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BACKGROUND: In order to understand the intricate patterns of interplay connected to the formation and maintenance of depressive symptomatology, repeated measures investigations focusing on within-person relationships between psychopathological mechanisms and depressive components are required. METHODS: This large-scale preregistered intensive longitudinal study conducted 68,240 observations of 1706 individuals in the general adult population across a 40-day period during the COVID-19 pandemic to identify the detrimental processes involved in depressive states. Daily responses were modeled using multi-level dynamic network analysis to investigate the temporal associations across days, in addition to contemporaneous relationships between depressive components within a daily window. RESULTS: Among the investigated psychopathological mechanisms, helplessness predicted the strongest across-day influence on depressive symptoms, while emotion regulation difficulties displayed more proximal interactions with symptomatology. Helplessness was further involved in the amplification of other theorized psychopathological mechanisms including rumination, the latter of which to a greater extent was susceptible toward being influenced rather than temporally influencing other components of depressive states. Distinctive symptoms of depression behaved differently, with depressed mood and anhedonia most prone to being impacted, while lethargy and worthlessness were more strongly associated with outgoing activity in the network. CONCLUSIONS: The main mechanism predicting the amplifications of detrimental symptomatology was helplessness. Lethargy and worthlessness revealed greater within-person carry-over effects across days, providing preliminary indications that these symptoms may be more strongly associated with pushing individuals toward prolonged depressive state experiences. The psychopathological processes of rumination, helplessness, and emotion regulation only exhibited interactions with the depressed mood and worthlessness component of depression, being unrelated to lethargy and anhedonia. The findings have implications for the impediment of depressive symptomatology during and beyond the pandemic period. They further outline the gaps in the literature concerning the identification of psychopathological processes intertwined with lethargy and anhedonia on the within-person level.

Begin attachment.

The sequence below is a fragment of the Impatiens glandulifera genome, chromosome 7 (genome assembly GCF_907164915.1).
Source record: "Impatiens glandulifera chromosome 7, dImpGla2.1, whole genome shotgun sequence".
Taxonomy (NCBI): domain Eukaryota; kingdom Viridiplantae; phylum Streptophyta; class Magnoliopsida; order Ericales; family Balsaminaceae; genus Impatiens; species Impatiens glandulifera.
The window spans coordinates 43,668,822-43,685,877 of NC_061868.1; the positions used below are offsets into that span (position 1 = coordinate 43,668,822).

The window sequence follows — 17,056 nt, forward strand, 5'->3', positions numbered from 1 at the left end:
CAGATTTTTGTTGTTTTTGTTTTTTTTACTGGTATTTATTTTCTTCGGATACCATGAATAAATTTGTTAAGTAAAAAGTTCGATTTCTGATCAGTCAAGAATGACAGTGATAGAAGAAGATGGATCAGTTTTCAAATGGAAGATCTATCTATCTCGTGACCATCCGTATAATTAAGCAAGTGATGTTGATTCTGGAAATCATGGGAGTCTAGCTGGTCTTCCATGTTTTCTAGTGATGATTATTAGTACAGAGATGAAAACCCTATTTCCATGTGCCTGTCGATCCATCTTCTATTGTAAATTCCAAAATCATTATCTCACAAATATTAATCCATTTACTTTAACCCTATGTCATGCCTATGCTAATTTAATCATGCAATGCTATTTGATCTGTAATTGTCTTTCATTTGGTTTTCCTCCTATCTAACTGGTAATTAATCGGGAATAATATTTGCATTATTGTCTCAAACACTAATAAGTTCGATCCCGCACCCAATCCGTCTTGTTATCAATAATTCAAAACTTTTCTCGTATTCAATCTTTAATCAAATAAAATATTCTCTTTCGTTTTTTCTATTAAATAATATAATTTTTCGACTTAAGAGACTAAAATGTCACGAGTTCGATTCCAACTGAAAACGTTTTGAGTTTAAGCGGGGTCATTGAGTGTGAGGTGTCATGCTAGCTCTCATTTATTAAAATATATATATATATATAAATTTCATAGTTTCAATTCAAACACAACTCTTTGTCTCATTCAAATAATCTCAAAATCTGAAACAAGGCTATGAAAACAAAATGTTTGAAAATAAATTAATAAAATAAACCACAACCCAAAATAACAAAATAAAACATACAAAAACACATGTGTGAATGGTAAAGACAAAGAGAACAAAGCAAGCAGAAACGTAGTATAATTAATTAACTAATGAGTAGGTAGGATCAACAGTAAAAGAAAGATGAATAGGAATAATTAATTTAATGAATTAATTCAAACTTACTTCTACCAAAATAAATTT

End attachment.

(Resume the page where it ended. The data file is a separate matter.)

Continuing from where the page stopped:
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COVID-19 pandemic, Depression, Dynamic network analysis, General adult population, Longitudinal study, Nomothetic time series analysis, Psychopathological mechanisms, Adult, COVID-19, Depression, Humans, Longitudinal Studies, Mental Disorders, Pandemics, SARS-CoV-2